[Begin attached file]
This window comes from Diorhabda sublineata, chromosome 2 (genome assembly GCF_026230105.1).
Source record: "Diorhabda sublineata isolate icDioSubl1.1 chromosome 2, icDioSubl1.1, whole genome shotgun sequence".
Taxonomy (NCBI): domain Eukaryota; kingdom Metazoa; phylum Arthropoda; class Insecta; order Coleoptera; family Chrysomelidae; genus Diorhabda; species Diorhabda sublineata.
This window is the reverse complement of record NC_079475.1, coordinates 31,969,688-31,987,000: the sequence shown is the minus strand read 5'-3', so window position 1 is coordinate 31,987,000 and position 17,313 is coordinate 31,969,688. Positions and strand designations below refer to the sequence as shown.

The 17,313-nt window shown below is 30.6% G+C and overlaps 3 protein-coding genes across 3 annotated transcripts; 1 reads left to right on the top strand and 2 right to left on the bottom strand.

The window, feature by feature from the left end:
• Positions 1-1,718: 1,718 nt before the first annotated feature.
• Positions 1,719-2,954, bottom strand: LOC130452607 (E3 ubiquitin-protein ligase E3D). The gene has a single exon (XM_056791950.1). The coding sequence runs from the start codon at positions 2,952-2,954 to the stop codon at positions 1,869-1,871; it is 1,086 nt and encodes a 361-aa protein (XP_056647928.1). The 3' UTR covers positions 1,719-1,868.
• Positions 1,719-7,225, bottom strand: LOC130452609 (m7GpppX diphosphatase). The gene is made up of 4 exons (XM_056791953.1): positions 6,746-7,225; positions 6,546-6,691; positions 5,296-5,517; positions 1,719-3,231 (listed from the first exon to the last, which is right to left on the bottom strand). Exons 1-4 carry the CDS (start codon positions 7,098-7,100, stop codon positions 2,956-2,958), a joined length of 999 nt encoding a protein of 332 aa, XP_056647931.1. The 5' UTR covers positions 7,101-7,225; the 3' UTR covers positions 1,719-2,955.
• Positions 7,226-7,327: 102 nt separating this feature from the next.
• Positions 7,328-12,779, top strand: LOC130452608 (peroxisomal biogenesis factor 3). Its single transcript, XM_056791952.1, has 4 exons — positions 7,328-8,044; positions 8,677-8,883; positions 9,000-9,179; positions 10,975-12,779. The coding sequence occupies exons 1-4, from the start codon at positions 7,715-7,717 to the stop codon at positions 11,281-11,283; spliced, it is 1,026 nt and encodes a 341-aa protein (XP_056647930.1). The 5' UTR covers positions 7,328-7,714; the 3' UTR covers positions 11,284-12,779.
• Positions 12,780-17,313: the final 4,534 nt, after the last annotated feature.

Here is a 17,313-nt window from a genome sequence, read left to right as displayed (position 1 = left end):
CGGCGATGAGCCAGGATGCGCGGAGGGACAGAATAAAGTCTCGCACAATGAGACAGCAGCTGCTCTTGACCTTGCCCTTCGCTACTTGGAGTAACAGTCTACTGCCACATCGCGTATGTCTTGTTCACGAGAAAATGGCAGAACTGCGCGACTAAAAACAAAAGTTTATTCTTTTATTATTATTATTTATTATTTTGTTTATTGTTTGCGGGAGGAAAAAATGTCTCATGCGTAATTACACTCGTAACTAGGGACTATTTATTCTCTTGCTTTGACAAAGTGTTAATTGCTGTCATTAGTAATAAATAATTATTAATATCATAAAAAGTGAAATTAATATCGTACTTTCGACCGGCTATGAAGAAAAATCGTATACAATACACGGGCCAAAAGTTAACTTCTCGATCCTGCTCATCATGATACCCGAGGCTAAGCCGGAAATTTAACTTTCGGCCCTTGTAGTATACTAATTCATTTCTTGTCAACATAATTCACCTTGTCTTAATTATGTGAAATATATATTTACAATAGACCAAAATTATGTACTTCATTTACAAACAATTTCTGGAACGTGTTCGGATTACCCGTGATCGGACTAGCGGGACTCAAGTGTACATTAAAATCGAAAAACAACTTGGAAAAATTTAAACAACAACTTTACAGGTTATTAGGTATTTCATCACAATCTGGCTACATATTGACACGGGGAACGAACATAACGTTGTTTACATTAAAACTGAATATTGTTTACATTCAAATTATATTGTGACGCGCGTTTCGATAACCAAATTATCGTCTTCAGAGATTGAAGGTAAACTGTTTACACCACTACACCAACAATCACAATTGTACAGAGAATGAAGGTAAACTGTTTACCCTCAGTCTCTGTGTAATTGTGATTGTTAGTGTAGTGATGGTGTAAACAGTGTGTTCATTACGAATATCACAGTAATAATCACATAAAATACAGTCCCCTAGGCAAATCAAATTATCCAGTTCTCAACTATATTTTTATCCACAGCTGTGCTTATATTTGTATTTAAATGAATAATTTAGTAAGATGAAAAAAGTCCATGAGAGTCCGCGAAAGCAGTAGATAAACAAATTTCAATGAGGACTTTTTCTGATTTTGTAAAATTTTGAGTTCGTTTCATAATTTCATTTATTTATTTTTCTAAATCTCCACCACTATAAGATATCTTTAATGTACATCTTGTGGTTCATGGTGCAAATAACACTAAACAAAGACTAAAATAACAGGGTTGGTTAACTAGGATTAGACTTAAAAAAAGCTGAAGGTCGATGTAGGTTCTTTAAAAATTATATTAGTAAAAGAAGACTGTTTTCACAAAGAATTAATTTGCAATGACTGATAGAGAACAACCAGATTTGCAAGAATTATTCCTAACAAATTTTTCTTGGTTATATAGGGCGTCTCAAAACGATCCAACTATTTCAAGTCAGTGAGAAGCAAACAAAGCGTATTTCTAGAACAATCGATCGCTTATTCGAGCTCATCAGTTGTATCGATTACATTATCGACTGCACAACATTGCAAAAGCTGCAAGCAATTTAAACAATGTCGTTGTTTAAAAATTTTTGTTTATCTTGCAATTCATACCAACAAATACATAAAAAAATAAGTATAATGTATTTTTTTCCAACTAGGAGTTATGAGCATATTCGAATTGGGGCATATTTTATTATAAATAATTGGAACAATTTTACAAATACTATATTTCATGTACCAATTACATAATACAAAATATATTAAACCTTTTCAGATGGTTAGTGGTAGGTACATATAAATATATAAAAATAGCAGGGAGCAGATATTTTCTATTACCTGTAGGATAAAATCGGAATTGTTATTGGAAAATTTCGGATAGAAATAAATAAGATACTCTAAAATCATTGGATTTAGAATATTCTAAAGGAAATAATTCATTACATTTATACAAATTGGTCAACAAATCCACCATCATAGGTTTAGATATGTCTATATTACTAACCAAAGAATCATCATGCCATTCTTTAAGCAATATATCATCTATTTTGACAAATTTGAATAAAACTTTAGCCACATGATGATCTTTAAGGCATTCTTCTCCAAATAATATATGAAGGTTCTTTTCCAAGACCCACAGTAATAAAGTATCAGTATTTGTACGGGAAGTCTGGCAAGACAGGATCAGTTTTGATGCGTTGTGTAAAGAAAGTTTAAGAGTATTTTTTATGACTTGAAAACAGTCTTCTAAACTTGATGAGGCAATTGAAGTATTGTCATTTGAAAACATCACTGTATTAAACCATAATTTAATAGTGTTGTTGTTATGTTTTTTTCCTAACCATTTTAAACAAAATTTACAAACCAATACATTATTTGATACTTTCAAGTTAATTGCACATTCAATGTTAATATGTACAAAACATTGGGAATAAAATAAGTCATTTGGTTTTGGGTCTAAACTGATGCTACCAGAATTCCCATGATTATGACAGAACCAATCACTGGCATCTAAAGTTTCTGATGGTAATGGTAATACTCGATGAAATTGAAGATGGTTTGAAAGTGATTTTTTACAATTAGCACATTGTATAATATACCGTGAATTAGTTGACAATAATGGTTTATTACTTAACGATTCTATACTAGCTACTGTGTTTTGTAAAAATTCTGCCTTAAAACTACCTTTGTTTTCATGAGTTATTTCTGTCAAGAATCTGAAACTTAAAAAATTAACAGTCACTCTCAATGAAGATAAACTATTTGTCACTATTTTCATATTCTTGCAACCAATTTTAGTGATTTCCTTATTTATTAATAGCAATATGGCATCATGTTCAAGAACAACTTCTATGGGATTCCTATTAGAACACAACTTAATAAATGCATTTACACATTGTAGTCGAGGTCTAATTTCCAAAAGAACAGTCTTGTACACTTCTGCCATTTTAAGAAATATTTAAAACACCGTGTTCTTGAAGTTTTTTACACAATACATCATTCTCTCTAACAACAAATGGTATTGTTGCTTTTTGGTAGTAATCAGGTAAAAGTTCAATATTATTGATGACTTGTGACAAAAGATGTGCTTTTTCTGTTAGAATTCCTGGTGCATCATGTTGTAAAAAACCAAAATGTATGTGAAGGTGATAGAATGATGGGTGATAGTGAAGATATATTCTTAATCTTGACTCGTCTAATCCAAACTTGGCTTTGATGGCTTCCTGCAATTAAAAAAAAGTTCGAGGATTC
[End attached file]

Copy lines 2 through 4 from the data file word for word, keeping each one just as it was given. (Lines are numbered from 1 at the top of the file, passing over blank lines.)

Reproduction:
Source record: "Diorhabda sublineata isolate icDioSubl1.1 chromosome 2, icDioSubl1.1, whole genome shotgun sequence".
Taxonomy (NCBI): domain Eukaryota; kingdom Metazoa; phylum Arthropoda; class Insecta; order Coleoptera; family Chrysomelidae; genus Diorhabda; species Diorhabda sublineata.
This window is the reverse complement of record NC_079475.1, coordinates 31,969,688-31,987,000: the sequence shown is the minus strand read 5'-3', so window position 1 is coordinate 31,987,000 and position 17,313 is coordinate 31,969,688. Positions and strand designations below refer to the sequence as shown.